most critical components in achieving our
objectives, personally and collectively.
We challenge you to take the
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Courage – C-suite or Cube : It
Just mention the word courage and you
are bound to set people off with all sorts
of projections (usually steeped in fear). Do
people have courage? What is courageous
leadership? Why is managerial courage
Robert W Wendover
The ROI of HR
Training the Mind of the
Millenial. Tips 1 through 6.
In the last post, I took a 30,000 foot view of
the issues with training our digital natives,
the Millennials. Here are the first six, of
twelve, strategies that I and others are
using to better land instruction and content.
The Other Duty of Corporate
According to BusinessDictionary.com,
corporate governance is “The Framework
of rules and practices by which a board of
directors ensures accountability, fairness, and
transparency in a company’s relationship
with its all stakeholders.”
The Metrics of HR
The costs of a company’s workforce account
for 40 – 60 percent of its total expenses,
and this percentage increases to around 80
percent for a non-profit company.
HR Matters | Columnists
A quick look at posts this July
HR Matters July 2013 | 25
HR Practitioner | HR Matters
Who: Noel McGonigle, Group HR Director
for Azzurri Communications Limited, one
of UK’s leading independent provider of
managed communication services.
What : Recently won “Best Change
Management Programme” at the HR
Distinction Awards. The Awards recognise
outstanding achievement from leading HR
Where : The Awards were held as part of
the 11th HR Directors Business Summit in
Why : Recognition of the HR team who
played a pivotal role in managing and
implementing organisational transformation.
The category was judged on merit in the
planning, execution and performance results
from large scale change programmes.
When : 2013
In this exclusive interview, Noel McGonigle
talks about a number of big changes that
took place within the organisation over the
last couple of years and how the upheaval
and uncertainty was managed positively.
As a relatively young
years in the making,
Azzurri Communications is
impressive in that it has acquired
16 companies to date and
thrived. Managing and working
in a constant state of flux must
be an everyday norm for most
of you. How do you manage the
upheaval and uncertainty?
Noel : For me personally, my military
background has given me experience with
fast changing or ambiguous situations. In a
sense, it means getting used to working with
the limited information you have and what
you can deduct from your experience. You
use this information to craft a plan and if
there are critical things you don’t know, you
need to work out where and who to go to, to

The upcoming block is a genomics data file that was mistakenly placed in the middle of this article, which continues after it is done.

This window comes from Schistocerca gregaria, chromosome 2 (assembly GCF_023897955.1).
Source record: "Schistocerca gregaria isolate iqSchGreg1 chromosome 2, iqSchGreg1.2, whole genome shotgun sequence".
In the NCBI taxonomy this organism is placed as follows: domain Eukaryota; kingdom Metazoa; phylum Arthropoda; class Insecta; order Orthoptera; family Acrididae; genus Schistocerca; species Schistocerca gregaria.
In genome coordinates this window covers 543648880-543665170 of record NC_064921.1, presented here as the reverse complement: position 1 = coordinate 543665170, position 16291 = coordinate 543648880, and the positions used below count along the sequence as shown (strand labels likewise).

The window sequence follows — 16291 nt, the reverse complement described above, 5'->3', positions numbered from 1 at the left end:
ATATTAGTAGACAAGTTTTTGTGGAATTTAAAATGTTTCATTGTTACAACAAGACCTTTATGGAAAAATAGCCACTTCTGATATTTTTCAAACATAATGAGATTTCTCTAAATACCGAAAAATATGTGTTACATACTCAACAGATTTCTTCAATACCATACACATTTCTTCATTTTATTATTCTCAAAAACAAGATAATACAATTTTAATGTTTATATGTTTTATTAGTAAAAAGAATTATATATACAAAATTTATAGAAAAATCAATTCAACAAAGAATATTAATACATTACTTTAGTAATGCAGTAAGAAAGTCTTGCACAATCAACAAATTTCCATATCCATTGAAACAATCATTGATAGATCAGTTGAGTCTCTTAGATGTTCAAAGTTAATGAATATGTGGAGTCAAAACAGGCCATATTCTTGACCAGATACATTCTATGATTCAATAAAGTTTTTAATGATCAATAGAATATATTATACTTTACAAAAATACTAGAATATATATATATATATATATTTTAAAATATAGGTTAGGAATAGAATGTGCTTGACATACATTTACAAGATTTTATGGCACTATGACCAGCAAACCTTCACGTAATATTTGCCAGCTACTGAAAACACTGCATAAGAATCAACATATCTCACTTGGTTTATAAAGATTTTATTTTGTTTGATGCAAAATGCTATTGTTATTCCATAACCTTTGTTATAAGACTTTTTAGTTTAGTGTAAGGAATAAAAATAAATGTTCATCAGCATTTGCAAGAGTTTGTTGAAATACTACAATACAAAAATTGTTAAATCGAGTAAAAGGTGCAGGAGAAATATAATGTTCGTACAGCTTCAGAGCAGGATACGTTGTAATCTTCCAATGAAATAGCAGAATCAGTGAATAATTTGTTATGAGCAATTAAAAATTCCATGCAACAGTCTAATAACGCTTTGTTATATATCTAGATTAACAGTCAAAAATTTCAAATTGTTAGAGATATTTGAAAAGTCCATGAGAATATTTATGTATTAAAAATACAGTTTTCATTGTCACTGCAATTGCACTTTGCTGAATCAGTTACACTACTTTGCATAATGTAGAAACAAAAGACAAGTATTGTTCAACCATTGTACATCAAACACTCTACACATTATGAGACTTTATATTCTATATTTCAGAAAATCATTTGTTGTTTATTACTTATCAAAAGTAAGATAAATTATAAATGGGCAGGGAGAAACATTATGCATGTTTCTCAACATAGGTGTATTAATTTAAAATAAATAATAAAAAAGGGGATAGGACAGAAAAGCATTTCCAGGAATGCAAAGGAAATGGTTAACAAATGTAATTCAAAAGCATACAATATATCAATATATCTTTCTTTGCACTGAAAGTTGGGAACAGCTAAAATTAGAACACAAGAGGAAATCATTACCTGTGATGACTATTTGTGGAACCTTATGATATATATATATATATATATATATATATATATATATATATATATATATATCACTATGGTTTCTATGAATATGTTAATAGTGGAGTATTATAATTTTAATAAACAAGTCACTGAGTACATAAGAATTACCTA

get the answers.
There’s a very old military phrase – no plan
the Perception of HR
Ex-military man, Noel McGonigle talks to Rowena Morais about how the conflict situations
he faced enabled him to manage corporate and organisational change positively and proactively.
survives contact with the enemy. The idea
here is that theoretical planning and the
work behind the scenes changes as soon
as you start taking it forward into reality.
Consequently, it’s critical that you remain
flexible and that you continually re-evaluate
and re-plan. Be prepared to change mid-
direction if the plan doesn’t work because
there’s nothing worse than pressing on when
the plan is failing. Sometimes, you have to
go with your instincts as well. Ultimately, it’s
better to make a decision and do something
than sit and do nothing.
How do you manage
the upheaval and
uncertainty for your
Noel : I guess the key factor for managing
it for the organisation is communication.
We always have a clear communication
strategy, for any acquisition, both for the
company being acquired and for ourselves.
As soon as it’s possible to commercially
start talking about it, we do that whether it’s
via email, video or face to face.
Have any changes
been objected to and
how do you deal with
Noel : Yes, of course. It’s inevitable
especially if change impacts a person’s
role or them personally. It boils down to
engaging people in the process. When we
have the basics of a plan, we use employee
26 | July 2013 HR Matters
HR Matters | HR Practitioner
consultative groups to talk about what we intend to do and to get
feedback before we move forward. It’s not a big bureaucratic process.
But where there are tough decisions to make, such as redundancy or
where the shape of the business is changing, we ensure that once we
make a decision, we then deal with the people who are leaving the
organisation, in a fair and open way. It is important that they are well
treated. And it’s just as important that the people who are left behind
in the organisation see this as well so that there is no resentment.